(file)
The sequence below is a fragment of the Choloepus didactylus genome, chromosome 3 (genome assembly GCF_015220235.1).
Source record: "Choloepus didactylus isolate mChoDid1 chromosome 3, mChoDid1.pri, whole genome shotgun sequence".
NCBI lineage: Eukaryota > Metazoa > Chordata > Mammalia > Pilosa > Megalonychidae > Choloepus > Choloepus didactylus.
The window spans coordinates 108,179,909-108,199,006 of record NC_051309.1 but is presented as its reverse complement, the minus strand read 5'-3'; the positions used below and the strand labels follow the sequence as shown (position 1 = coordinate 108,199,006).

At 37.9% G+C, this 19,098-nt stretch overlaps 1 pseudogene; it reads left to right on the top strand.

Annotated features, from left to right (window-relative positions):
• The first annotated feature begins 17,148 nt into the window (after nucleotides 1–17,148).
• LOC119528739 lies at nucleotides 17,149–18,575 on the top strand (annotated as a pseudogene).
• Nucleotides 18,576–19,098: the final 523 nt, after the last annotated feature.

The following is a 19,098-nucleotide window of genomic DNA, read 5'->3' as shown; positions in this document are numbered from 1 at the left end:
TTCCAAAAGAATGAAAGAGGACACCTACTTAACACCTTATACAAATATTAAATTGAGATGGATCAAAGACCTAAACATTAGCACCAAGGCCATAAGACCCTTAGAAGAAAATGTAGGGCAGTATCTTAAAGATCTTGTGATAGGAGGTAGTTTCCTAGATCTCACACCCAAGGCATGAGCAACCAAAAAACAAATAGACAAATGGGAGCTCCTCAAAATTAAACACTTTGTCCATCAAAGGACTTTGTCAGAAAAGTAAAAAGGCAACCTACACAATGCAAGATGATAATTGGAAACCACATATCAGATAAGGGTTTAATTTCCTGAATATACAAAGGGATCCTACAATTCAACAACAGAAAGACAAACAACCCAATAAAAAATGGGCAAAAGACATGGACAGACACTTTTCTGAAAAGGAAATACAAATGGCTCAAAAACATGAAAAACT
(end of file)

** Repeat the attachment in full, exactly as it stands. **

The sequence below is a fragment of the Choloepus didactylus genome, chromosome 3 (genome assembly GCF_015220235.1).
Source record: "Choloepus didactylus isolate mChoDid1 chromosome 3, mChoDid1.pri, whole genome shotgun sequence".
NCBI lineage: Eukaryota > Metazoa > Chordata > Mammalia > Pilosa > Megalonychidae > Choloepus > Choloepus didactylus.
The window spans coordinates 108,179,909-108,199,006 of record NC_051309.1 but is presented as its reverse complement, the minus strand read 5'-3'; the positions used below and the strand labels follow the sequence as shown (position 1 = coordinate 108,199,006).

At 37.9% G+C, this 19,098-nt stretch overlaps 1 pseudogene; it reads left to right on the top strand.

Annotated features, from left to right (window-relative positions):
• The first annotated feature begins 17,148 nt into the window (after nucleotides 1–17,148).
• LOC119528739 lies at nucleotides 17,149–18,575 on the top strand (annotated as a pseudogene).
• Nucleotides 18,576–19,098: the final 523 nt, after the last annotated feature.

The following is a 19,098-nucleotide window of genomic DNA, read 5'->3' as shown; positions in this document are numbered from 1 at the left end:
TTCCAAAAGAATGAAAGAGGACACCTACTTAACACCTTATACAAATATTAAATTGAGATGGATCAAAGACCTAAACATTAGCACCAAGGCCATAAGACCCTTAGAAGAAAATGTAGGGCAGTATCTTAAAGATCTTGTGATAGGAGGTAGTTTCCTAGATCTCACACCCAAGGCATGAGCAACCAAAAAACAAATAGACAAATGGGAGCTCCTCAAAATTAAACACTTTGTCCATCAAAGGACTTTGTCAGAAAAGTAAAAAGGCAACCTACACAATGCAAGATGATAATTGGAAACCACATATCAGATAAGGGTTTAATTTCCTGAATATACAAAGGGATCCTACAATTCAACAACAGAAAGACAAACAACCCAATAAAAAATGGGCAAAAGACATGGACAGACACTTTTCTGAAAAGGAAATACAAATGGCTCAAAAACATGAAAAACT